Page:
tree's rings. There's a main one running through the trunk, and also secondary piths at each branch. (I dunno if 'main' and 'secondary' are the correct terms, but that's what I call 'em.) In general, if you cut an inch or so out of the center part of the log lengthwise, you'll remove the pith. Something like this (sorry for the crude sketch):

    Click image for larger version. 

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    So far in my limited bowl turning experience, almost every crack that I've had show up was the result of not cutting the pith out. (Of course, cracks can be incorporated into the whole look of the piece, too.)

    On smaller diameter stuff like branches and upper trunks, some folks have success turning with the pith in the wood, but most recommend centering the pith in the piece, which apparently evens out the stresses and reduces the potential for cracking. I've done this with weed pots and little vases, with decent success. Since the wood's free and apparently plentiful, I'd say try all sorts of things, and you'll see what works best for you.

    Once you've rough turned it, soaking for a day or two in denatured alchohol does indeed seem to help dry it out more quickly. I simply got a gallon of DNA and a 2-gallon plastic bucket with a snap-on lid at the local hardware store, and I can fit two or three pieces in the bath at once.

    If you haven't seen it yet, I do recommend Bill Grumbine's Turned Bowls Made Easy video. Lots of tips and tricks to be had, even if you don't follow his exact procedure. (Heck, he's among the first to say there is more than one 'right' way for many things on a lathe.)

    And don't be afraid to ask questions. If we don't know the answers, we'll be glad to make some up! Have fun with your haul!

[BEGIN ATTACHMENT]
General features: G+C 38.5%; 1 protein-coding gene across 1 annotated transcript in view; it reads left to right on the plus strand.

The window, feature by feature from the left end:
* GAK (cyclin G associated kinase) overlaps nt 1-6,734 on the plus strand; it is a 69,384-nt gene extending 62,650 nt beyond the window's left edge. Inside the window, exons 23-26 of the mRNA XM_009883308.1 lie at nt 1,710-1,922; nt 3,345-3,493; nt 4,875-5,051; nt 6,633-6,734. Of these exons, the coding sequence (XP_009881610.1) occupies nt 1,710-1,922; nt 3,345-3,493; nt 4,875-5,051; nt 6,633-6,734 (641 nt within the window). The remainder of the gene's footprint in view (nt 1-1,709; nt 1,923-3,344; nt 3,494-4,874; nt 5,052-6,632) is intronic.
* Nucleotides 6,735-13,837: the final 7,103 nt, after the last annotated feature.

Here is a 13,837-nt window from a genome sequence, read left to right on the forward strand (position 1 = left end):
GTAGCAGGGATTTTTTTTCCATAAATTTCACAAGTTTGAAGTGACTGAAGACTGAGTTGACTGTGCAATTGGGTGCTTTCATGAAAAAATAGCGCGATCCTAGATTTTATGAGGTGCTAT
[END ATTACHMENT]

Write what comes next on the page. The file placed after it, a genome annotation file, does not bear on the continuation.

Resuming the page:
When the going gets weird, the weird turn pro. - Hunter S. Thompson
    When the weird get going, they start their own forum. - Vaughn McMillan

    workingwoods.com

  6. #6
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    Vaughn,

    Thanks for the info. I'll take a look at getting the video, and post more pics, maybe with a particular piece. I've got to go to HD for some stuff, and will pick up a bucket and the alcohol. Oh, and your drawing's very good...thanks.

    I think this is gonna be fun, but totally new and different...

    Greg

  7. #7
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    Greg, you are going to love turning that cherry. Maybe it's just me but the smell of cherry is one of the better wood smells there is.

    Along with the good advice you've already received,I'd also reccomend you watch Bill's video....I did, several times but I am a slow learner
    A very wise man once said.......
    "I'll take my chances with Misseurs Smith and Wesson. "

  8. #8
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    Way to go Greg, now you are REALLY going to be hooked when you start roughing out them green bowl, that is just WAY too much fun

    You want to go here.......

    Wonder Wood's Turners Corner <-Bill's site.

    Cutting the blanks from logs is fun, but can be hard work, make sure you have a good base to cut on, some slabs from previous bowl blank cutting works well, but you don't have that at first, so throw down some junk 2x4 or something, nothing dulls a chain like trying to dig holes in the dirt with it, which I'm sure you are aware of